While the stats for 2010 do not give a percentage of registered voters who voted, it does tell us how many people voted in the Senate and Governor’s races that year.  A total of 2,555, 258 voted in the Senate race and 2,576, 161 voted in the gubernatorial race.  Compare that to the unofficial count of 2,563,053 for Senator and 2,545,579 for Governor this year.  (At some point I’ll be able to add in fancy graphs!)  So approximately 8,000 more people voted for Senate and 30,000 fewer voted for Governor in 2014 as opposed to 2010.  In percentage terms, this is essentially flat. (One thing I’d like to know is how much money was spent per election . . . I’m thinking that each vote cost the PACs a lot more in 2014 than in 2010 . . .)

2.  What happens to minority turn-out in an off-year election with a lame duck President and intense battles over voter id throughout the country? Without the Secretary of State’s data, it is impossible to say for sure that minority turn-out was lower, but given the overall stats quoted above, and the fact that Republican candidates still beat the Democratic candidates handily, it is likely that minority turnout was, at best, flat compared to 2010.

3.  How does voter id affect voter turn-out vis-a-vis states like Oregon, which accepts only mail-in ballots?  This is a good question which we will save until the Secretary of State posts official results. Right now the unofficial results do not include provisional ballots, which are likely to be where photo id issues came most into play.

So whether you are elated or disappointed by Tuesday’s results, one take-away is that voter turnout still MATTERS, despite what all the pundits are saying.  For example, per the SOS unofficial results:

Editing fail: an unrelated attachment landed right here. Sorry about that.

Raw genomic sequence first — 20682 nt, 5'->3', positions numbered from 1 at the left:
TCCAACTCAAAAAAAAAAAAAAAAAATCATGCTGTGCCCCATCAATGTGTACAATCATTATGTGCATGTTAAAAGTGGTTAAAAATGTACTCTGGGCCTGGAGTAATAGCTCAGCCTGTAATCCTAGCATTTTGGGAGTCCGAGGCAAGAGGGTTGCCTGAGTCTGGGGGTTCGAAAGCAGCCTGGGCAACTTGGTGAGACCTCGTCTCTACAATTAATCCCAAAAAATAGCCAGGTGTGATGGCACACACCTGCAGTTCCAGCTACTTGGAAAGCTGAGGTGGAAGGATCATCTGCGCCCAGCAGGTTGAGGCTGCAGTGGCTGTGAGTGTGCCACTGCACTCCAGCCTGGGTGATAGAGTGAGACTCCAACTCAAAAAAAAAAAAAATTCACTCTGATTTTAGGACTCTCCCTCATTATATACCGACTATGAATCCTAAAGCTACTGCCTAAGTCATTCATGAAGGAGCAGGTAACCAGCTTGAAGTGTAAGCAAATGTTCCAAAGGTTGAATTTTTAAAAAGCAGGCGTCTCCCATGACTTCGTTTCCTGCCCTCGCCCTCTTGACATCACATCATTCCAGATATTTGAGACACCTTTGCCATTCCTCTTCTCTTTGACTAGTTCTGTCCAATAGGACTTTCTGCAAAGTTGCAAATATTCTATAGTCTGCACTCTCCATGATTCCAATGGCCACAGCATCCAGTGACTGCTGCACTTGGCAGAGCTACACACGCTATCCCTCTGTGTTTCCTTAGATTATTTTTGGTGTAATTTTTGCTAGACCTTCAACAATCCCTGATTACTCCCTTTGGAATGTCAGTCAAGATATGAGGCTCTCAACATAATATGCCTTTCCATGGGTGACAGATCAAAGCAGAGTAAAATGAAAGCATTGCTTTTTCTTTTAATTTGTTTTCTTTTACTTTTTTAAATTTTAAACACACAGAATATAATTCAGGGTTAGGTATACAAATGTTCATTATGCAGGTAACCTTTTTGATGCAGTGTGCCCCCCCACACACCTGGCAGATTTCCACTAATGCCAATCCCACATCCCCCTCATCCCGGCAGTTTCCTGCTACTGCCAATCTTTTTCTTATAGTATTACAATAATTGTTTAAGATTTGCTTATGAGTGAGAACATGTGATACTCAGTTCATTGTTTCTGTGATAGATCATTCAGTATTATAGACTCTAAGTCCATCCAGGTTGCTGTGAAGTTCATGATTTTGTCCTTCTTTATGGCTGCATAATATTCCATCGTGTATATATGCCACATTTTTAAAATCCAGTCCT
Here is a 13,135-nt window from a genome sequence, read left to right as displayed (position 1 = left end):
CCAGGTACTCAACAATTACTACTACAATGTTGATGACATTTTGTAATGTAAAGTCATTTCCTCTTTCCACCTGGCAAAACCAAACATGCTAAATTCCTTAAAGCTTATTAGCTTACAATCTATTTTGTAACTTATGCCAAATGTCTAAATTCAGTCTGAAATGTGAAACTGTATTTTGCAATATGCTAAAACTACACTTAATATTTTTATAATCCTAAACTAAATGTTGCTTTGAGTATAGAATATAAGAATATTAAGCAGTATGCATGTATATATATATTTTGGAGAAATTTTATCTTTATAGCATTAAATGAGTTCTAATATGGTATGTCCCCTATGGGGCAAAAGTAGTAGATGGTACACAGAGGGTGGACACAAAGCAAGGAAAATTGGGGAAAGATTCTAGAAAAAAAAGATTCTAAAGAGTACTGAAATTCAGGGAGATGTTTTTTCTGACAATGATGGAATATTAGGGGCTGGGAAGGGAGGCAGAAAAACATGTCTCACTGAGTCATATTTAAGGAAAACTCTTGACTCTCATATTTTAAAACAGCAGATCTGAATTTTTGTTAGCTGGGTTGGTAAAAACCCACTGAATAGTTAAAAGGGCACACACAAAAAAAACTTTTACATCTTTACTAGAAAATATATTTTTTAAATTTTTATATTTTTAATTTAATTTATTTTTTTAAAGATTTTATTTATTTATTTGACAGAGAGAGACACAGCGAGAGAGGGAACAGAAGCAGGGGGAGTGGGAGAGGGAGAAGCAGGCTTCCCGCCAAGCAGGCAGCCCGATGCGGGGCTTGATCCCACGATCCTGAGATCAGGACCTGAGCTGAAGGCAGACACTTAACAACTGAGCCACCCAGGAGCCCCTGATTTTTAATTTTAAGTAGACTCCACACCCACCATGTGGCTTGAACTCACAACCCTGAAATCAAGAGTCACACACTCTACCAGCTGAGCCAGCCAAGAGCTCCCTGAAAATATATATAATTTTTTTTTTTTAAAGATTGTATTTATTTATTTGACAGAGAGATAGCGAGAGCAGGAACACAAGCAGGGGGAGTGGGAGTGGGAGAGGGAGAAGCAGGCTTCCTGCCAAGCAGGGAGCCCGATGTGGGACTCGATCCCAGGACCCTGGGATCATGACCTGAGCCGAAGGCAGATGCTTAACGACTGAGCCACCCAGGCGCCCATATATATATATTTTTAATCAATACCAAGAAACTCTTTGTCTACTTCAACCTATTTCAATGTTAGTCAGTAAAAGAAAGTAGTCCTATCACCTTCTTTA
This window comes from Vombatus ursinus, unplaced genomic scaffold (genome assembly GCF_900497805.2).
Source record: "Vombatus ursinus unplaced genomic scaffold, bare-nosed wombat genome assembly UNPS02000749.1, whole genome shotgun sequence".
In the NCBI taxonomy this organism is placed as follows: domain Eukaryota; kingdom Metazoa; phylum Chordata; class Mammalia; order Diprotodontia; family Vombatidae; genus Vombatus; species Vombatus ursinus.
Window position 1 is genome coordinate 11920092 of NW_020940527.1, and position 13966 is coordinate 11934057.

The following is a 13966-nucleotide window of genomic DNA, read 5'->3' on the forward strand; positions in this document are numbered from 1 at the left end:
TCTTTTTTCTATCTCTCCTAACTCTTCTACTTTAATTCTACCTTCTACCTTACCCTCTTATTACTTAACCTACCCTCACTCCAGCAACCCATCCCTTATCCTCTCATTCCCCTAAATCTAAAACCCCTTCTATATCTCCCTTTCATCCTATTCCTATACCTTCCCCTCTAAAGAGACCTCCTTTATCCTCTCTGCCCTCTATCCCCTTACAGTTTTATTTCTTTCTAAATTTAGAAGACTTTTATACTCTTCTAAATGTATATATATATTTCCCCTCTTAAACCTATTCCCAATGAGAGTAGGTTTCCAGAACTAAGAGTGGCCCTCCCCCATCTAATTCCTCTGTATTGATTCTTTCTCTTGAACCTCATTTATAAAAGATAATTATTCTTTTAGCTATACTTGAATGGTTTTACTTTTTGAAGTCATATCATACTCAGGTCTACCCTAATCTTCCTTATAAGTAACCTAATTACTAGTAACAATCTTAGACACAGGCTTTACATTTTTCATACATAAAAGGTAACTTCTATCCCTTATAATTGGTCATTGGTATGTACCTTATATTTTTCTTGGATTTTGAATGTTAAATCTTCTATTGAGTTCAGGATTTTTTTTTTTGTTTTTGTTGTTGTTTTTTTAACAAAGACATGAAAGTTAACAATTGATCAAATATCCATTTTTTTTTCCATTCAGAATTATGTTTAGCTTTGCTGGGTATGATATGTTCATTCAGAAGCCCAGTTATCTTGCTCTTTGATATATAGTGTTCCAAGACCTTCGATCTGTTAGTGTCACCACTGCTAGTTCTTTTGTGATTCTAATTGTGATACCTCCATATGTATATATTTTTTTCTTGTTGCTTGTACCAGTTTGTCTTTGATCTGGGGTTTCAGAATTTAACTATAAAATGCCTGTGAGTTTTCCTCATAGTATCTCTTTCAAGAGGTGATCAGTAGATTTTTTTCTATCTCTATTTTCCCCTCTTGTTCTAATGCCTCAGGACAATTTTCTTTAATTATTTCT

The turnout in Clayton, a heavily democratic, urban county, mirrored the state at 49.29%.  A little bit more than 65,000 voters stayed home.

By contrast, the county with the highest turnout was Fayette, at 61.09%.  Fayette is an Atlanta exurb which is developing quickly. Even so, over 27,000 registered voters let others decide their leadership for the next several years.

Until next time,


Welcome to the Wednesday Morning Quarterback!

We are one week away from E-Day, which, for the purposes of this blog, will hopefully shed light on the following questions:

  1. does Sunday voting actually make a difference?
  2. What happens to minority turn-out in an off-year election with a lame duck President and intense battles over voter id throughout the country?
  3. And how does voter id affect voter turnout vis-à-vis states like Oregon, which accepts only mail-in ballots?

The Wednesday Morning Quarterback aims to take a non-partisan look at election law (although editorials will sometimes appear!) and engage and educate its audience on questions core to democracy.

Enjoy the ride!